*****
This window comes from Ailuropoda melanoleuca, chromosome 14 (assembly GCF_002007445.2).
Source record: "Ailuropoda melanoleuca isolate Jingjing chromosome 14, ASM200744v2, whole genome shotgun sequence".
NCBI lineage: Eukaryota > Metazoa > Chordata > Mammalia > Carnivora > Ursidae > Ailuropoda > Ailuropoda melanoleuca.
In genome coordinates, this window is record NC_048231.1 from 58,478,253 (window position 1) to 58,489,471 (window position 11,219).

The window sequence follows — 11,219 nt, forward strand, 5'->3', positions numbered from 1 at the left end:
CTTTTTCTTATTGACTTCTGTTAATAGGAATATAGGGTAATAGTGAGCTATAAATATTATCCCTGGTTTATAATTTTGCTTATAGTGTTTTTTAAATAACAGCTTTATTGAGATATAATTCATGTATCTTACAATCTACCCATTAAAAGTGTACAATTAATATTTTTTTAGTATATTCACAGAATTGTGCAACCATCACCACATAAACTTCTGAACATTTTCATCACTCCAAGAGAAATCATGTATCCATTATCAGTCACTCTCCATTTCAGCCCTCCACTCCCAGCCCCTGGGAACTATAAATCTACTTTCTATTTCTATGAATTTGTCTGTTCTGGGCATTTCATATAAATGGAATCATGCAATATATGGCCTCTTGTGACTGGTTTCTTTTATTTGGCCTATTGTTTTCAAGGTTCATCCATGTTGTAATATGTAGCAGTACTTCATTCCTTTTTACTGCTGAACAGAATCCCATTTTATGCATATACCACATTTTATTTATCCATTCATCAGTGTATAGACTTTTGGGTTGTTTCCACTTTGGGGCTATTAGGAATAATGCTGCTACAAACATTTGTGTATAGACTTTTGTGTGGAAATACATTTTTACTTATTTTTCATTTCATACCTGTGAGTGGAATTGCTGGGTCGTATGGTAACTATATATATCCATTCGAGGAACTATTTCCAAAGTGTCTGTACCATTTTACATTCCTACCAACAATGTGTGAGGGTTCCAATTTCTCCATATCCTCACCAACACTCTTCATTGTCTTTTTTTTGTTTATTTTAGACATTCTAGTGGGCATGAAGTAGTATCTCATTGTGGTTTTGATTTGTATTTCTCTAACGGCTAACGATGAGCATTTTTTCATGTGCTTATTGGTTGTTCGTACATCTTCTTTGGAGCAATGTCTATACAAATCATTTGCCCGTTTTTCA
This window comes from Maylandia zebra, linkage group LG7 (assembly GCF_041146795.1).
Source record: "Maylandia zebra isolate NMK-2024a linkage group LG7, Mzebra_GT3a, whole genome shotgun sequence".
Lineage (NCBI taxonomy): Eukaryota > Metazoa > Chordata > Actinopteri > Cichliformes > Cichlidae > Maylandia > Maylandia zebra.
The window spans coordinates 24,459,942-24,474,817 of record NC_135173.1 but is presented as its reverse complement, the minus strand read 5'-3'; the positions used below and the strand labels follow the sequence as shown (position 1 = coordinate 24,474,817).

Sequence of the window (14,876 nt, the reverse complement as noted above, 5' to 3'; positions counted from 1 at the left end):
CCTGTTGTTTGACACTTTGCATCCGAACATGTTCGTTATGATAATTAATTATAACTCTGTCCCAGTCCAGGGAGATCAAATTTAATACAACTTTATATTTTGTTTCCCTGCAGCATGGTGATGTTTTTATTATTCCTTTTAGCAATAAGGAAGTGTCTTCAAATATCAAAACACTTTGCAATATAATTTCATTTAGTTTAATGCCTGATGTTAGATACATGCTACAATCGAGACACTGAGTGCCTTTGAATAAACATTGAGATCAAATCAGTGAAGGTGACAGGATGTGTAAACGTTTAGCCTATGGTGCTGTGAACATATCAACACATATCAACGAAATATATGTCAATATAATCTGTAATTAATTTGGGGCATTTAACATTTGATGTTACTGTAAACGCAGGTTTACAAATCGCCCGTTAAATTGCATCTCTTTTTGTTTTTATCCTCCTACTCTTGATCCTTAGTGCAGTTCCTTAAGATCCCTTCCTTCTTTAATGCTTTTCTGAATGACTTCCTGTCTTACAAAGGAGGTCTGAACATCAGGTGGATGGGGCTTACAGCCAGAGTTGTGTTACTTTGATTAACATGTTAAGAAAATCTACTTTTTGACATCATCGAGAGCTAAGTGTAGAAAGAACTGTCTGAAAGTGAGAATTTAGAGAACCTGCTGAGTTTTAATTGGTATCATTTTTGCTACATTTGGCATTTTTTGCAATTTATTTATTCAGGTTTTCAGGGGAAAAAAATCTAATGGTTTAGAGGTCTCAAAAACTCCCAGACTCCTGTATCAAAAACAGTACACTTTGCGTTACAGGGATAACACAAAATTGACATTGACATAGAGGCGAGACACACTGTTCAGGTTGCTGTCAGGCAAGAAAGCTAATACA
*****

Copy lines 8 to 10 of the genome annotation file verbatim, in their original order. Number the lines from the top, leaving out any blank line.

Source record: "Maylandia zebra isolate NMK-2024a linkage group LG7, Mzebra_GT3a, whole genome shotgun sequence".
Lineage (NCBI taxonomy): Eukaryota > Metazoa > Chordata > Actinopteri > Cichliformes > Cichlidae > Maylandia > Maylandia zebra.
The window spans coordinates 24,459,942-24,474,817 of record NC_135173.1 but is presented as its reverse complement, the minus strand read 5'-3'; the positions used below and the strand labels follow the sequence as shown (position 1 = coordinate 24,474,817).